College Football Takes a Media Beating

Alan BuckContributor IMay 14, 2008

Is college football headed for more intense scrutiny from the media than last year? 

A lot of heads were on the chopping block (such as Lloyd Carr's) last season due to a variety of negligent actions that put into motion a finger-pointing account system.  Players, coaches, athletic directors, game officials, and alumni all fed the media's appetite to expose controversial issues that resulted in negative public opinion.

Last year was a spectacular season—the kind college football hadn't seen in quite some time. Consequently, the fans and media loved exploiting all the high-odds wins and losses, exceptional play execution, and nail-biting games.

And these unique stats weren't just confined to one league or one division, but across the board in all divisions.

Then enter the alumni scandals, recruiting violations, instant replay debates, law-breaking players, coaching blunders, poorly trained officials, and BCS stupidity.  While the NCAA grapples with how to deal with multiple public opinion issues, the media has already started its attack on college football's integrity by exposing offseason team antics that are normally paid little attention to.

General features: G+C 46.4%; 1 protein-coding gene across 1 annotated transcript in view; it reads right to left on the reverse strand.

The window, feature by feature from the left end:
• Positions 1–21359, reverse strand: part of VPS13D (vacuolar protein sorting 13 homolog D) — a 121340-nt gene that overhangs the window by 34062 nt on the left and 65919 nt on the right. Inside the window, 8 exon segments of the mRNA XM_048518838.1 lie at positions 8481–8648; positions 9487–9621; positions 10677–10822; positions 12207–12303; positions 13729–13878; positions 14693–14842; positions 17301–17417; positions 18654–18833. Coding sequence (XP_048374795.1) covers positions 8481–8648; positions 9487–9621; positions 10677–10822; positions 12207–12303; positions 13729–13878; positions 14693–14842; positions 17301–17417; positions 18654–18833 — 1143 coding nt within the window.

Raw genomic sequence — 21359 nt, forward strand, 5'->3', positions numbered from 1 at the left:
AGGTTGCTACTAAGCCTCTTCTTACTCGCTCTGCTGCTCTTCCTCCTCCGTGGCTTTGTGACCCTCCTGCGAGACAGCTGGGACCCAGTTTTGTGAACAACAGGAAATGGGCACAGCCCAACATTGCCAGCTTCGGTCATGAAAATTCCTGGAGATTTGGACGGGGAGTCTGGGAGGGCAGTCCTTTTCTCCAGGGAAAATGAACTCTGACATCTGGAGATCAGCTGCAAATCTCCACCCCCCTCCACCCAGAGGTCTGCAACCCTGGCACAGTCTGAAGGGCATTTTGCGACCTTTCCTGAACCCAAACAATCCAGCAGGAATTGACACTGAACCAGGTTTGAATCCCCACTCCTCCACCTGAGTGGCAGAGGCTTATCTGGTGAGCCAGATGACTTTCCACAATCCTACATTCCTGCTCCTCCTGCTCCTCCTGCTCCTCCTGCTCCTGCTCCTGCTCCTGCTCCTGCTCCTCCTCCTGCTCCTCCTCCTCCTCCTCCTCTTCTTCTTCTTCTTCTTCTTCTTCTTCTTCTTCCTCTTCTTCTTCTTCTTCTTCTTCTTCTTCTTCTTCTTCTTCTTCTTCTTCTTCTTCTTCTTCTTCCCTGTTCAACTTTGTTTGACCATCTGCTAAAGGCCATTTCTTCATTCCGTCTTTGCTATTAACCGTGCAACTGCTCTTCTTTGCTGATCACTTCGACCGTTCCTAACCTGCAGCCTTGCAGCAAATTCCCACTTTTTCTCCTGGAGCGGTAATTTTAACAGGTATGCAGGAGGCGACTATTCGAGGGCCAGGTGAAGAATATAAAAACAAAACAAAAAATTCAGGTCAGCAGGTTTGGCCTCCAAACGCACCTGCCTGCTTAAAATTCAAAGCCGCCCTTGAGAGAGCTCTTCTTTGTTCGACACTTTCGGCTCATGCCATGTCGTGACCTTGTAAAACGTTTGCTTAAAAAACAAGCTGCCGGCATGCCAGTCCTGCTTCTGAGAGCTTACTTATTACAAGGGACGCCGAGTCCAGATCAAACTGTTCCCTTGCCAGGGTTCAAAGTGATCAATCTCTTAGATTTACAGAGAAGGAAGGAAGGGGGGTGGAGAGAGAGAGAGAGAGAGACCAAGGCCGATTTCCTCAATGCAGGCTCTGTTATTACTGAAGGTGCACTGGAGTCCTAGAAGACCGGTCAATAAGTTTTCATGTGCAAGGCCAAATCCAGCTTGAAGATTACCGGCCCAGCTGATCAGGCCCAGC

The result I see coming is trash sports reporting for college football to match the reporting on unethical pro-player behavior (i.e. steroid use).  If this year's college football season is as exciting and unpredictable as last year's, there is no need to focus on a few micro-issues that can sway public opinion in the wrong direction. 

College football took enough of a beating last year from the press, which almost lost sight of the positive entertainment value that has been lacking in seasons past.